Can Public Art Save the Planet?
As NRDC's first-ever artist-in-residence, Jenny Kendler creates interactive sculptures that invite viewers to remember their place in the natural order.
It might seem odd for an environmental group to have an artist-in-residence, but NRDC often finds innovative ways to connect people with their planet. Elizabeth Corr, NRDC's manager of art partnerships, saw an alliance with artist Jenny Kendler as an opportunity to spark dialogue between environmental artists, policy experts, and the general public.
"Each of Jenny's exhibits have reached people in a way that our blog posts and press releases never will," says NRDC senior scientist Sylvia Fallon, who works to protect pollinators like bees and butterflies that are critical to our food supply. "The artist-in-residence projects have provided a forum for connecting people personally with the issue of pollinator loss while also providing them with something concrete they can do to help, such as planting habitat or sending in action postcards to the U.S. Environmental Protection Agency."
We asked Jenny what it's like to be an artist stepping into the NRDC world.
Why do you make art about the environment?
When I was little, I would create paintings of beetles and tiny sculptures out of feathers and grass. There was never a separation for me between making art and being interested in the natural world. As I got older and moved to college and the city, I became more focused on technology and culture. Then in graduate school, I realized I knew everything I needed to know about creating work when I was eight. I came back to my original impetus for art-making: the environment.
What have you made during your time as artist-in-residence at NRDC?
The first project was a butterfly "food cart" at the Marfa Dialogues in St. Louis, Missouri, a symposium to foster a connection between the arts, environmental activism, and the politics of climate change. Monarch butterfly populations have declined by 90 percent in the United States in recent years because milkweed—the monarch caterpillars' only food source—has been decimated by the use of agricultural pesticides. When monarchs migrate through a city where they can’t find milkweed, it can be life or death for them. At our "food cart," we gave out translucent biodegradable balloons filled with fluffy milkweed seeds. We talked to people about how these butterflies are in peril and watched their faces fall. But we invited them to be part of the solution by taking the balloons home to their neighborhoods and popping them outside, releasing the seeds to float away and plant themselves in alleyways and yards.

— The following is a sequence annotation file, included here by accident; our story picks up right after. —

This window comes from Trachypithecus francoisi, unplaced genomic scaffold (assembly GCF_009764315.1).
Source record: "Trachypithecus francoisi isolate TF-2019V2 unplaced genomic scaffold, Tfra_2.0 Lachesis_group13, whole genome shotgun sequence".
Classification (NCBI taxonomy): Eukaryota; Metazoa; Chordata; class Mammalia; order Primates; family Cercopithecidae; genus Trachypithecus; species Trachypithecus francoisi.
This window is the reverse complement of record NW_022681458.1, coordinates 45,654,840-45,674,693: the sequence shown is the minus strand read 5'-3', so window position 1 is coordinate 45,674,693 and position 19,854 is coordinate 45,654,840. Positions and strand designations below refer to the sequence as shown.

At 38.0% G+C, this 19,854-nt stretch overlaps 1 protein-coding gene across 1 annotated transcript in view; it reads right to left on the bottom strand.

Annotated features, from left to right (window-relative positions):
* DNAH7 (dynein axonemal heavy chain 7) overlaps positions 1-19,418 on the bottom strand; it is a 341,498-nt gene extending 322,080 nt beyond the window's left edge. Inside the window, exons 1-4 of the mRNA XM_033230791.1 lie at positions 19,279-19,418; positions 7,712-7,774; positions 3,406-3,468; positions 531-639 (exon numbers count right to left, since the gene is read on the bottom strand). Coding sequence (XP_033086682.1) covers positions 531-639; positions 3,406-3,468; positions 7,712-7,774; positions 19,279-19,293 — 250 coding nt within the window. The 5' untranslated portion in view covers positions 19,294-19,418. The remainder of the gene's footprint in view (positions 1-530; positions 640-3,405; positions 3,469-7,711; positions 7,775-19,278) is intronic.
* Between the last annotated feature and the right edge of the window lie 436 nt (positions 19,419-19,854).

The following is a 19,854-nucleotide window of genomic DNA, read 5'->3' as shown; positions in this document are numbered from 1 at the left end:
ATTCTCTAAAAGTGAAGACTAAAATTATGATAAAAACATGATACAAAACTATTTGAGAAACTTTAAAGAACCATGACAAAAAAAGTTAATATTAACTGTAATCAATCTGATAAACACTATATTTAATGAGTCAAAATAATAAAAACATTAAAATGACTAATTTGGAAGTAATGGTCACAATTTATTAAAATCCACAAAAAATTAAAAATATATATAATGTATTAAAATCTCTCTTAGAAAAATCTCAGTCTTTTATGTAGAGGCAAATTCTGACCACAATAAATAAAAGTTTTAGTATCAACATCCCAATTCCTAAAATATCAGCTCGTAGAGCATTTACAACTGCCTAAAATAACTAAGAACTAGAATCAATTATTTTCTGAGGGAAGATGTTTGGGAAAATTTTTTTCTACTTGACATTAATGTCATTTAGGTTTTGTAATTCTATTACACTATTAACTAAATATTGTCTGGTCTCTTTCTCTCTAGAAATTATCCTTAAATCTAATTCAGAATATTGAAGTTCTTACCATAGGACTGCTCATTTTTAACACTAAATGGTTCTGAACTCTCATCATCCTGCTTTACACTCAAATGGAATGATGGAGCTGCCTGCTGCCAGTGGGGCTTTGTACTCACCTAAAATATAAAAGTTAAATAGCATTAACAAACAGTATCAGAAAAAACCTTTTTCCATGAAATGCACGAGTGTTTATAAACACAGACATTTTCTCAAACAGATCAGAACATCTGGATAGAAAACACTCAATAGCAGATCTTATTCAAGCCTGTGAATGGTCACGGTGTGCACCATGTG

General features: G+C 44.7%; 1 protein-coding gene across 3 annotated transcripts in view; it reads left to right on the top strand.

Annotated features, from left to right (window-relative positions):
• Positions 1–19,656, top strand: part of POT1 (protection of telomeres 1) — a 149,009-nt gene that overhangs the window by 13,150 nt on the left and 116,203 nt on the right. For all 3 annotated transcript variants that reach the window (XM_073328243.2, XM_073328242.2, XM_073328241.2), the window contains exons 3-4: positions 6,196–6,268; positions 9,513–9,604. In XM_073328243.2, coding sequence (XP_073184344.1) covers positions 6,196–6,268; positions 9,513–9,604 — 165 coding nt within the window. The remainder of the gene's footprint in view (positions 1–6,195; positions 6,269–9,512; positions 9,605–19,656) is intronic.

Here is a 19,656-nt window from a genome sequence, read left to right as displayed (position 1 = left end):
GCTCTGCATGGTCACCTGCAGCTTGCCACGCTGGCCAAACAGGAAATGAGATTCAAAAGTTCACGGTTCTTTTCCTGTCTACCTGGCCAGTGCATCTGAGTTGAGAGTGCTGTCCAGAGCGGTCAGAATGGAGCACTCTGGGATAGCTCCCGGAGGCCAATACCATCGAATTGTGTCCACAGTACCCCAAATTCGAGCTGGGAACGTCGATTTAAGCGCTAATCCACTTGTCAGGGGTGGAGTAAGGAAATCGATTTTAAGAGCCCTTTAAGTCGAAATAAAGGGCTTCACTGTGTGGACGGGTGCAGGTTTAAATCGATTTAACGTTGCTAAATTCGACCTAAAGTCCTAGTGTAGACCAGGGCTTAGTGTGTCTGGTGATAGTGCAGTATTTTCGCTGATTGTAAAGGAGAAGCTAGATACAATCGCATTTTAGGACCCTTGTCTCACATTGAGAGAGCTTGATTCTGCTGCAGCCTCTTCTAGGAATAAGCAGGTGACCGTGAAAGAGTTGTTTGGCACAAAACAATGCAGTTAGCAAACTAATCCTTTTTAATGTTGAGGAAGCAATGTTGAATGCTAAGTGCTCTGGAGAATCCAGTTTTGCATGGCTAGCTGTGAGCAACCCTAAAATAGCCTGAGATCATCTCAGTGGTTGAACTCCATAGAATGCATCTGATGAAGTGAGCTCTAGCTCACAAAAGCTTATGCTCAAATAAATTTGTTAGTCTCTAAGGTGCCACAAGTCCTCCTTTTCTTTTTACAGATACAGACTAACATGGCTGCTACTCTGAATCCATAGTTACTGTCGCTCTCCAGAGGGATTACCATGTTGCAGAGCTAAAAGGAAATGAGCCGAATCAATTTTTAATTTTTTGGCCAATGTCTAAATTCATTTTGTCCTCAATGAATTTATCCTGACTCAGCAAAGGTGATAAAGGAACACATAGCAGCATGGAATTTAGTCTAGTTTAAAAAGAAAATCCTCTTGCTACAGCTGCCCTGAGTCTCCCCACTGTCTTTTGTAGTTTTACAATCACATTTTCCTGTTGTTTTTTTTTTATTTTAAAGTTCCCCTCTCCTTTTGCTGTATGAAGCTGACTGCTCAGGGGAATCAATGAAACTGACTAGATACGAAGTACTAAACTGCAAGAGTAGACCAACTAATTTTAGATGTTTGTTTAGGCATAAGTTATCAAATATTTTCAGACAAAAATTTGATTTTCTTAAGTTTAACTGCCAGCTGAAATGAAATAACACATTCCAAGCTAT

It’s been such a popular piece that we’re going to develop an open-source model for it. A class of eighth graders and a Girl Scout troop have already re-created it.
What else have you worked on?
For a show at the Albright-Knox Art Gallery in Buffalo, New York, we have crafted traveling "community seed stations" by repurposing old newspaper kiosks and covering them in a print that features native prairie wildflower species. Giving away about 11,000 packets of native prairie seeds all over western New York, the project, ReWilding New York, allowed people to cut away the back half of the packet, turning it into a postcard to Governor Andrew Cuomo, calling on him to protect endangered pollinators by supporting native plantings and better pesticide regulations. The kiosks also have tiny "green roofs" sprouting seeds so we can talk to people about water reclamation.
Another project is Tell it to the Birds, a 10-foot interactive sculptural dome we installed at EXPO Chicago in September 2014 and in Millennium Park in July 2015. While people waited in line, we gave them field guides featuring 11 threatened or endangered birds that NRDC works to protect, like the sage grouse, prairie chicken, and wood thrush. They picked the bird that most resonated with them, and when they entered the dome, they were prompted to make a "confession" to the natural world into a lichen-covered dish that concealed a microphone. Their words, which remained secret, were audio-processed to turn them into the song of the bird they selected, and the birdsong played back to them—and to everyone outside.
An older gentleman told us that when he was a little boy, he’d killed a robin and always felt so bad about it. This was a way for him to say he's sorry. A mother was standing outside the dome talking to me while her two young kids were inside chirping, and I said, "Hold on, this is your children speaking in the voices of birds." Her eyes filled with tears and she said, "This piece really makes me worried about what kind of a world I'm going to leave for my kids. When they’re my age, will there be birds left?"
What has it meant for you to be a part of the NRDC community?
It’s been tremendously satisfying to have been invited by NRDC to merge art and activism, because I want to do everything I can to preserve what I care about. NRDC not only helps me incorporate the best science into projects but has also taught me how to organize actions for the environment. It’s a balm for the soul to really feel like I’m working with the good guys. It makes me feel more hopeful.
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